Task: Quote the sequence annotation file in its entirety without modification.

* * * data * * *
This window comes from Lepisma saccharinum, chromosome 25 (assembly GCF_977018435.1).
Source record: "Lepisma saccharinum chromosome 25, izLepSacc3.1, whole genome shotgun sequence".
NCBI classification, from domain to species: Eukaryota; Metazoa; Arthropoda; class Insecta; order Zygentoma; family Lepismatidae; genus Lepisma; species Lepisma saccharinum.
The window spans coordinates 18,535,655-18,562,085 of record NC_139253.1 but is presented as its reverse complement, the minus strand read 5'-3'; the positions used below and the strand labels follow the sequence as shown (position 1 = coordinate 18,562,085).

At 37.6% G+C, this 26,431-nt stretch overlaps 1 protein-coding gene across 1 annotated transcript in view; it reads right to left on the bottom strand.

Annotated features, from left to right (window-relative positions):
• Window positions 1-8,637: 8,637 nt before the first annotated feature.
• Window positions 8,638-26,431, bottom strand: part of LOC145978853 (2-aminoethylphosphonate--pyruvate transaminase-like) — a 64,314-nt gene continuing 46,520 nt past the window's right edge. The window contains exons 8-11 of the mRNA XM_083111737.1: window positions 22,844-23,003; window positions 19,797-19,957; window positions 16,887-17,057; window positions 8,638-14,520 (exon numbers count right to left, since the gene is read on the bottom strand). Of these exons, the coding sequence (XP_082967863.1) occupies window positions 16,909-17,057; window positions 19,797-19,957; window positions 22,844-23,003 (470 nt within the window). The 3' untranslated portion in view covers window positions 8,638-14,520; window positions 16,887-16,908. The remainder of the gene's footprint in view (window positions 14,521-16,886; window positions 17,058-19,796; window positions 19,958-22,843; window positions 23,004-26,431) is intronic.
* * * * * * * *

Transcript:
This window comes from Lepisma saccharinum, chromosome 25 (assembly GCF_977018435.1).
Source record: "Lepisma saccharinum chromosome 25, izLepSacc3.1, whole genome shotgun sequence".
NCBI classification, from domain to species: Eukaryota; Metazoa; Arthropoda; class Insecta; order Zygentoma; family Lepismatidae; genus Lepisma; species Lepisma saccharinum.
The window spans coordinates 18,535,655-18,562,085 of record NC_139253.1 but is presented as its reverse complement, the minus strand read 5'-3'; the positions used below and the strand labels follow the sequence as shown (position 1 = coordinate 18,562,085).

At 37.6% G+C, this 26,431-nt stretch overlaps 1 protein-coding gene across 1 annotated transcript in view; it reads right to left on the bottom strand.

Annotated features, from left to right (window-relative positions):
• Window positions 1-8,637: 8,637 nt before the first annotated feature.
• Window positions 8,638-26,431, bottom strand: part of LOC145978853 (2-aminoethylphosphonate--pyruvate transaminase-like) — a 64,314-nt gene continuing 46,520 nt past the window's right edge. The window contains exons 8-11 of the mRNA XM_083111737.1: window positions 22,844-23,003; window positions 19,797-19,957; window positions 16,887-17,057; window positions 8,638-14,520 (exon numbers count right to left, since the gene is read on the bottom strand). Of these exons, the coding sequence (XP_082967863.1) occupies window positions 16,909-17,057; window positions 19,797-19,957; window positions 22,844-23,003 (470 nt within the window). The 3' untranslated portion in view covers window positions 8,638-14,520; window positions 16,887-16,908. The remainder of the gene's footprint in view (window positions 14,521-16,886; window positions 17,058-19,796; window positions 19,958-22,843; window positions 23,004-26,431) is intronic.